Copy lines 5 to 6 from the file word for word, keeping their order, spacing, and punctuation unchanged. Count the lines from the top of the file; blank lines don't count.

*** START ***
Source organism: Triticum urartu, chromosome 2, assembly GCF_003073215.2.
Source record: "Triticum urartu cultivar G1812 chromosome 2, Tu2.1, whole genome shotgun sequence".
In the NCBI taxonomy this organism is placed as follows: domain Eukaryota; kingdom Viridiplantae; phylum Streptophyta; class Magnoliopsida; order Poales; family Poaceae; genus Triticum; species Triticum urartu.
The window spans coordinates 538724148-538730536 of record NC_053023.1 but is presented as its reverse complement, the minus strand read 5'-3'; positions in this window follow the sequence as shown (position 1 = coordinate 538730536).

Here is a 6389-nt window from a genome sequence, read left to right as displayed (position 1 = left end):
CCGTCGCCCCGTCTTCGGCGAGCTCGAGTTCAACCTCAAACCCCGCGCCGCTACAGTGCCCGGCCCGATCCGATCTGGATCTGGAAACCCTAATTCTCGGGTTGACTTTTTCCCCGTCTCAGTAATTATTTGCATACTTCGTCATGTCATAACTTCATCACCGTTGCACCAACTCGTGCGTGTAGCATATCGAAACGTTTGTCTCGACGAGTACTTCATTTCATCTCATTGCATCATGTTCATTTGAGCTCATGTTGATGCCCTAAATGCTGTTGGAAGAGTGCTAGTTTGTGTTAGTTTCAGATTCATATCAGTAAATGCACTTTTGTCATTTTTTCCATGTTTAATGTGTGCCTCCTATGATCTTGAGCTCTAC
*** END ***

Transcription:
Here is a 6389-nt window from a genome sequence, read left to right as displayed (position 1 = left end):
CCGTCGCCCCGTCTTCGGCGAGCTCGAGTTCAACCTCAAACCCCGCGCCGCTACAGTGCCCGGCCCGATCCGATCTGGATCTGGAAACCCTAATTCTCGGGTTGACTTTTTCCCCGTCTCAGTAATTATTTGCATACTTCGTCATGTCATAACTTCATCACCGTTGCACCAACTCGTGCGTGTAGCATATCGAAACGTTTGTCTCGACGAGTACTTCATTTCATCTCATTGCATCATGTTCATTTGAGCTCATGTTGATGCCCTAAATGCTGTTGGAAGAGTGCTAGTTTGTGTTAGTTTCAGATTCATATCAGTAAATGCACTTTTGTCATTTTTTCCATGTTTAATGTGTGCCTCCTATGATCTTGAGCTCTAC